Monday, July 27, 2015


Looking easterly from the front porch of the farmhouse, July 26

Mike and I are preparing for another great adventure. He and son Yancey are going to complete the Colorado Counties Challenge – you know – where they get a geocache in every county of the state. The plan is that the dogs and I, who usually “staycate” during Mike’s travels, will stay with the family in Thornton. This idea has been in the works since last year. “I’m tired of traveling the interstate on my motorcycle,” Mike said. “Next year, I’m going to trailer it and you can come, too. You could even take your sewing machine.” (I don’t think he remembers the sewing machine part.)

Mike is going on a trip, and he’s going to bring . . .
·       His Dodge Dakota pick-up
·       His Triumph loaded on a trailer hitched to the Dakota
·       GPS (maps, cache info, etc.)
·       Helmet (and riding gear, including rain gear)
·       Snacks (sardines, crackers, trail mix, and such)
·       Clothes, etc.

I am going on a trip, and I’m going to bring . . .
·       Laptop and devices
·       Gifts and such for grandkids
·       My sewing machine (needles, bobbins, thread, oil, scissors)
·       Patterns and project ideas (downloaded patterns printed and filed in a notebook, pattern envelopes, pattern books, etc.)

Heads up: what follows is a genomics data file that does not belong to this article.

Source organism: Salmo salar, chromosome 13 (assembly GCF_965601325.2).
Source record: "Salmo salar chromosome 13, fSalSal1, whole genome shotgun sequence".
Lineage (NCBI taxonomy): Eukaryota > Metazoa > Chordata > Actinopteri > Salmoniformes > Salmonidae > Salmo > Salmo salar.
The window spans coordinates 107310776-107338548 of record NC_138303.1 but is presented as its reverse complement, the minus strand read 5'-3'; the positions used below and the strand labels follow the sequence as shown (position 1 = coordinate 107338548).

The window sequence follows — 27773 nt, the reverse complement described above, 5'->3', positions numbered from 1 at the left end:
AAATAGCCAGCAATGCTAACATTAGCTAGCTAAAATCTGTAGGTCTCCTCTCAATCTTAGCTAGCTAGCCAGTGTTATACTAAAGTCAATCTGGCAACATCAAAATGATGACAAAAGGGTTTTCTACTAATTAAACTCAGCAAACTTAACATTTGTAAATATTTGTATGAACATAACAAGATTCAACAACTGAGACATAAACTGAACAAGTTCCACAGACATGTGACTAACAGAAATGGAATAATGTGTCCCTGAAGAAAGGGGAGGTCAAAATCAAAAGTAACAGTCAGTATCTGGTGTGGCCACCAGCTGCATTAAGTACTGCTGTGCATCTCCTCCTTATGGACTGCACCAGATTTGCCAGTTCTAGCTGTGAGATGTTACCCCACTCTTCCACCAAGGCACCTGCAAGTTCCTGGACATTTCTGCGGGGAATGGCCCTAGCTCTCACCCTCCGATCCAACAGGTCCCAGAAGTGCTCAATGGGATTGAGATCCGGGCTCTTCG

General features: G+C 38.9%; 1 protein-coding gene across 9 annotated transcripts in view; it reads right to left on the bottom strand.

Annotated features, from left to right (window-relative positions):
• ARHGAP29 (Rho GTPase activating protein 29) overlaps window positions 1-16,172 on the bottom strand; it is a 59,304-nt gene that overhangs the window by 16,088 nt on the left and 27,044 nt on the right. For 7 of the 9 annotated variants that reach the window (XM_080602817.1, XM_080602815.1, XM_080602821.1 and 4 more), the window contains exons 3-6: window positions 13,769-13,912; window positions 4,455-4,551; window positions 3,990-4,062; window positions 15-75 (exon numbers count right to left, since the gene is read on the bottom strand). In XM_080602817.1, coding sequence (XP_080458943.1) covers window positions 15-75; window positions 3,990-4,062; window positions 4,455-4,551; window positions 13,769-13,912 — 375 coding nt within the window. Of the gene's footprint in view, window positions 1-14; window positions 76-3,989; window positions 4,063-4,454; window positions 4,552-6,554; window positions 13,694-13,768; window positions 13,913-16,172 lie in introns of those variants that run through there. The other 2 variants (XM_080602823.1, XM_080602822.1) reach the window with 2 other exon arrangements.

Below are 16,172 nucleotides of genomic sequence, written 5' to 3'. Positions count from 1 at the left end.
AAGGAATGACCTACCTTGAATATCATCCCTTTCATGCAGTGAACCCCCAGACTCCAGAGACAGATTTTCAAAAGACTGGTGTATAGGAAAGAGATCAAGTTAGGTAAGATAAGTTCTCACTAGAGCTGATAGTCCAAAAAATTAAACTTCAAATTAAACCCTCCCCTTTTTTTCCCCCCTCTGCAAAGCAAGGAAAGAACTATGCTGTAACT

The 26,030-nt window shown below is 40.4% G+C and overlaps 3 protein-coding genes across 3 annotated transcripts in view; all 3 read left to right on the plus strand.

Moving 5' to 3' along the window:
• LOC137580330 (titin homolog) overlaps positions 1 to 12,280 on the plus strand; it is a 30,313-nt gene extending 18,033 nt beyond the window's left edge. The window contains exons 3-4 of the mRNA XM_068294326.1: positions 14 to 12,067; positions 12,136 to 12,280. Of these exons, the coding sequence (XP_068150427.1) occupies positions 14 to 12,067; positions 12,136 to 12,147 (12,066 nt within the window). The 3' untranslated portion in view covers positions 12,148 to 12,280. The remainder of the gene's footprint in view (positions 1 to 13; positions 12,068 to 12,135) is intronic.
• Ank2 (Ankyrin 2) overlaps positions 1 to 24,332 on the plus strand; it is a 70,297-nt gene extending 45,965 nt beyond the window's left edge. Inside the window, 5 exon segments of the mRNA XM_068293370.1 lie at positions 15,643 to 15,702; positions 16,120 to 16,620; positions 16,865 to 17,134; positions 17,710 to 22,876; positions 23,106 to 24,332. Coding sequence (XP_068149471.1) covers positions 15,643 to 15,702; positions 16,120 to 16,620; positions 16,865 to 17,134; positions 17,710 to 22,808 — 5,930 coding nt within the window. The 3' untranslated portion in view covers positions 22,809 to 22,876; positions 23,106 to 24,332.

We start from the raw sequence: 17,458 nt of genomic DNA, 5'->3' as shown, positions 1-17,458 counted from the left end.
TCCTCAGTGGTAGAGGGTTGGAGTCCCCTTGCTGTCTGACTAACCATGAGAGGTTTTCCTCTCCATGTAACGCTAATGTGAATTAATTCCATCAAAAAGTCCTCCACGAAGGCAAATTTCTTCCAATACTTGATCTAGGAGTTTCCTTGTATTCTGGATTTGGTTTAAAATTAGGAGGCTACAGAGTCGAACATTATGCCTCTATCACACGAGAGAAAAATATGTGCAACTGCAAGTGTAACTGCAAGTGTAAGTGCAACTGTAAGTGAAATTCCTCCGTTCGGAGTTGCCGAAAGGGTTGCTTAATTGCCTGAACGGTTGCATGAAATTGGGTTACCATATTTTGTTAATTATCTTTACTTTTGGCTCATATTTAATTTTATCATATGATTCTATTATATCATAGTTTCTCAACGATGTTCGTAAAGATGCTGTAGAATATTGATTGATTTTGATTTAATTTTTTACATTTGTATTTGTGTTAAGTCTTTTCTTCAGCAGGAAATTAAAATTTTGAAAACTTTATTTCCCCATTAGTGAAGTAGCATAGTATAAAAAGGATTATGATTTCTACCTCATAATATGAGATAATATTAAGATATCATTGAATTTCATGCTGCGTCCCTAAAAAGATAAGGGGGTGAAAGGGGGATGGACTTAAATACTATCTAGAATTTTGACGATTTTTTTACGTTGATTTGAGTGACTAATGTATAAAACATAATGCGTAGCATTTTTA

·       Small cutting mat and rolling cutter
·       Fabric (fabric, fabric, fabric, and yarn)
·       Sundry notions (bias tape, lace, ribbon, elastic, Velcro, etc.)
·       Annabell (the Build-a-Bear)
·       Shirley Anne (American Farm Girl)
·       Books in a bag
·       And lastly, clothes (If there isn’t room, I’ll leave my suitcase behind.)

And of course, we’ll bring the dogs, their mats, leashes, dog food – and treats to share with cousins Blanche and Abe.

Of course, we know that Mike is going to use his motorcycle, but we wonder if I will really sew? It’s a lot of paraphernalia to go into the back of the Dakota.

Old rugs in the foreground as Mike cleans the pick-up
In the process of cleaning the pick-up for the trip, Mike asked me to wash the old fuzzy bath mats on which the dogs ride. I protested mildly, stating that I retired them because they were coming apart when washed. But I agreed to try, and then I was so mad when I saw the mess they made of my new washing machine. As Mike was cleaning the gasket, I lectured him on what I think about using deteriorating stuff. “Let’s get rid of these mats and get the dogs something decent to lie on,” I pleaded.

He agreed, so at Costco we found these lovely memory foam bath mats. Mike put them down on the living room floor so that Nellie and Bess could try them out. Initially, neither dog would go near them, but Bess finally acquiesced. The cashier at Costco said that other customers had purchased these mats as pet cushions. KW

Wednesday, July 22, 2015


Morning light over Central Ridge (today)

We had several brief rain showers in the early morning -- not even enough to settle the dust or clear the air of smoke, but the vegetation appreciated it anyway. Since it’s cooler, it will be a good day to bake zucchini bread.

Monday I noticed a controlled burn on the other side of Little Canyon and ventured down to the pond to take pictures. We’ll undoubtedly see many such fires into the fall.